Fight Club (1999)

Posted by brian


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Fight Club is a portrayal of an insomniac corporate drone’s desire to feel something in a society that has become numb. The result is violence, comedy, and some soap making. The Narrator, portrayed by Edward Norton, becomes a vessel for the audience showcasing a modern middle class consumerist hitting rock bottom in an indifferent reality. The concept of Furni (loosely inspried by Ikea) gives us a satirical look of how what we consume defines our personality which eventually evolves into the film’s anti-consumerist culture theme. The formation of the underground society of fighting is a commentary of how “a generation of men being raised by women” find freedom and self-actualization.

The cinematography, done by Jeff Cronenweth, contains an all-natural, realistic photography. Spherical lenses were used instead of anamorphic because of lens choices and speed. The majority of the film was shot in long close-ups with low-light conditions, giving Fight Club it’s perfectly suited grainy, high contrast look. Cronenweth aimed for a dramatic rich, yet toned down exposure. Shallow depth of field was also used heavily to keep the audience focused on what needed attention, i.e. Edward Nortons character seeing Marla walk away into the dark night with a rack focus revealing a “subliminal Tyler Durden”, who appears five times in the film.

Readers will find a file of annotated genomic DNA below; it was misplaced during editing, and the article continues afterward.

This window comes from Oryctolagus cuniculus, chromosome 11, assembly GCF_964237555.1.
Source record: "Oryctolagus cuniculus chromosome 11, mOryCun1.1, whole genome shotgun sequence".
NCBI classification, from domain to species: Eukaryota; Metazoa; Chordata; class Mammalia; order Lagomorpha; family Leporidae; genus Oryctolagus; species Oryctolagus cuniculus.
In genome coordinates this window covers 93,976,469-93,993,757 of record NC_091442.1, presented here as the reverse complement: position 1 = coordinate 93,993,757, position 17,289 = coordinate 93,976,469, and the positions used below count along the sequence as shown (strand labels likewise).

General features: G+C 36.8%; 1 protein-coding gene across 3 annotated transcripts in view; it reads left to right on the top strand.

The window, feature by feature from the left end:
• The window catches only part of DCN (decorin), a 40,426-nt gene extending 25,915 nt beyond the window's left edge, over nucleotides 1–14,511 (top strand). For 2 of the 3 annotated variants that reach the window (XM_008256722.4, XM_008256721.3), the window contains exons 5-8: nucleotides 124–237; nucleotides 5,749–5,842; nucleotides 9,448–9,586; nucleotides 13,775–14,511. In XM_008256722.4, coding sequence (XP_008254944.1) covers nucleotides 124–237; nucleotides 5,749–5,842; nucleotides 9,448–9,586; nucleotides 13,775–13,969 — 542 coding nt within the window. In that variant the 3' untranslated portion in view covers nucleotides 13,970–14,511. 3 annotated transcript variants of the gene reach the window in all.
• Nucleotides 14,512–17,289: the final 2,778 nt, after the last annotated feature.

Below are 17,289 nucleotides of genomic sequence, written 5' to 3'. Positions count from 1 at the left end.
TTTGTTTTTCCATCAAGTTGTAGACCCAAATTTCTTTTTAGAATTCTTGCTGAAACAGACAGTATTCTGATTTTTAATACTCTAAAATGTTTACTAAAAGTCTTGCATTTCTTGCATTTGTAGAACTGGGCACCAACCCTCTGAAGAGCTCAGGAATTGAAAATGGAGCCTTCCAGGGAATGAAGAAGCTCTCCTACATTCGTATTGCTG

Kevin Haug supervised the VFX for Fight Club, which extensively used photogammetry and image based lighting, a process that involve the use of photographs to integrate CGI with live action footage. It also allowed for creative camera moves such as flying through walls and floors of office buildings and close up of an apartment kitchen exploding. Richard ‘Dr’ Bailey, who animated the collapsing buildings at the end of the film, prophesied the danger of CGI: over usage. As the software and knowledge gets better, approximations gets smaller but the demand and use goes higher.

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Posted on December 31, 2010 at 4:02am

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Mixing my love for films, beautiful images, visual inspiration, and artistic study.